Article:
After much speculation by employment lawyers, early wrongful dismissal decisions are starting to come out addressing the Court’s view on the impact of the COVID-19 pandemic for non-unionized employees notice periods. The most recent case on the topic is Kraft v. Firepower Financial Corp., 2021 ONSC 4962 (CanLII), in which the notice period seems to have been increased by one month above the average to address the impact of the pandemic.
What is Wrongful Dismissal?
In the legal sense, the phrase “wrongful dismissal” is an employer’s termination of the employment relationship with insufficient advance notice.
Who is entitled to Reasonable Notice?
Judges presume that employees are entitled to “reasonable notice” of termination, unless the employer and employee have an enforceable employment agreement with a technically-sound termination provision that provides otherwise.
Frequently, employment agreements contain termination provisions that are not enforceable because, for example:
- they are not implemented properly;
- they do not clearly oust the employee’s entitlement to ‘reasonable notice’; or
- they are not compliant with all of the potentially-applicable employment standards requirements.
If the termination provisions in an employment agreement are unenforceable or, if there is no written employment agreement, employees are generally entitled to reasonable notice of termination.
Awards for Wrongful Dismissal
In assessing damages for wrongful dismissal, the court analyses the circumstances of each particular case. The core factors that the court considers are as follows:
- the type of position the employee held;
- the employee’s age;
- the employee’s length of service; and
- the availability of similar positions having regard for the employee’s experience and qualifications.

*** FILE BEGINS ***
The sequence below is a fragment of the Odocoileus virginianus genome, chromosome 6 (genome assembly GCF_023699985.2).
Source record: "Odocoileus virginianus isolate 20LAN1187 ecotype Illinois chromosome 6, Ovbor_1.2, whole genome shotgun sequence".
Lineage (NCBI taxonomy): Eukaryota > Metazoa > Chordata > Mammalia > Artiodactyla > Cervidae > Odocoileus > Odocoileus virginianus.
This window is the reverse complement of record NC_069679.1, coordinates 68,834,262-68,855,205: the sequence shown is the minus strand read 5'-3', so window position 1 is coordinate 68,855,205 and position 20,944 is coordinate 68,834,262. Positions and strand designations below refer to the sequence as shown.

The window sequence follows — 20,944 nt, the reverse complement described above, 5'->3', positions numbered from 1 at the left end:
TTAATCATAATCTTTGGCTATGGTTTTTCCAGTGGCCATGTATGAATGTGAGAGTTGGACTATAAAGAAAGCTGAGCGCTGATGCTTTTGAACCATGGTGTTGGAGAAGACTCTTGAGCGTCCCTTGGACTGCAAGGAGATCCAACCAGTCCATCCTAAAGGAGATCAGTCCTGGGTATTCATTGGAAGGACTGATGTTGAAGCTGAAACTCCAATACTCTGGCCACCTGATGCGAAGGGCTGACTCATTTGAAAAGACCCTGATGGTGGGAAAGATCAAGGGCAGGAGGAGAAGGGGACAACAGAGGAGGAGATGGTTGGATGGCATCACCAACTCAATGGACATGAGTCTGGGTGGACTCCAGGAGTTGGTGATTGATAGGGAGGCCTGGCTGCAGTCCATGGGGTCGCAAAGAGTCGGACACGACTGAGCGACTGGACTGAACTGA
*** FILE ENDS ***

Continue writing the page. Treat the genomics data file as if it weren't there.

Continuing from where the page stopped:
The court will potentially consider other factors relevant to the employee’s circumstances, such as the dismissed employee’s health issues or relocation to accept the position, or the employer’s recruitment of the employee from a secure position or bad faith conduct in the dismissal.
The focus of the Court’s analysis is the employee’s circumstances, not the employer’s circumstances. As a result, courts are not to consider the poor economic circumstances of the employer in determining reasonable notice period. For instance, the fact that an employer may not be able to afford the cost of providing an employee with reasonable notice of termination should not be taken into account to reduce the notice period.
Past recessions and economic downturns have generally resulted in increased notice period awards by the court, to address the depressed job market and longer job search needed in a poor economic climate. Such decisions were a precursor to the court’s decisions in wrongful dismissal matters in response to the COVID-19 pandemic.
Kraft v. Firepower Financial Corp
In the case of Kraft v Firepower, the Court assessed the notice period for an employee who:
- was a salesperson in a position that required some specialized knowledge of the investment banking industry;
- was employed for 5.5 years;
- was mid-career and well-qualified; and
- applied for 70 jobs over the course of a 13-month job search.
Justice Morgan found that the average notice period of previous cases with plaintiffs of similar age, experience and time on the job ranged from 4 to 12 months, with an average notice period of 9 months.
In light of evidence that the pandemic impacted the plaintiff’s ability to secure new employment, the court found that the plaintiff was entitled to above the average notice period.
In the outcome, Justice Morgan awarded damages based on a notice period of 10 months.
Takeaways from Kraft v Firepower Financial Corp
Often times, Judges do not specify how much weight they assign to a particular factor in determining the notice period. While each case turns on its own circumstances, Kraft v Firepower Financial Corp provides some guidance about how the Courts will assess the impact of the pandemic on notice periods, at least for dismissals that occurred early in the pandemic.
Employers should expect that employees will be entitled to greater notice periods because of the pandemic and adjust accordingly.
Employees should anticipate that the court will not necessarily make them ‘whole’. In other words, the length of the notice period will not necessarily be equivalent to the length of time needed to secure new employment.
For advice about the most recent developments in employment law or an assessment of your case, as either an employee or employer, speak with an employment lawyer, contact Zubas Flett Law at 416-593-5844 or firstname.lastname@example.org.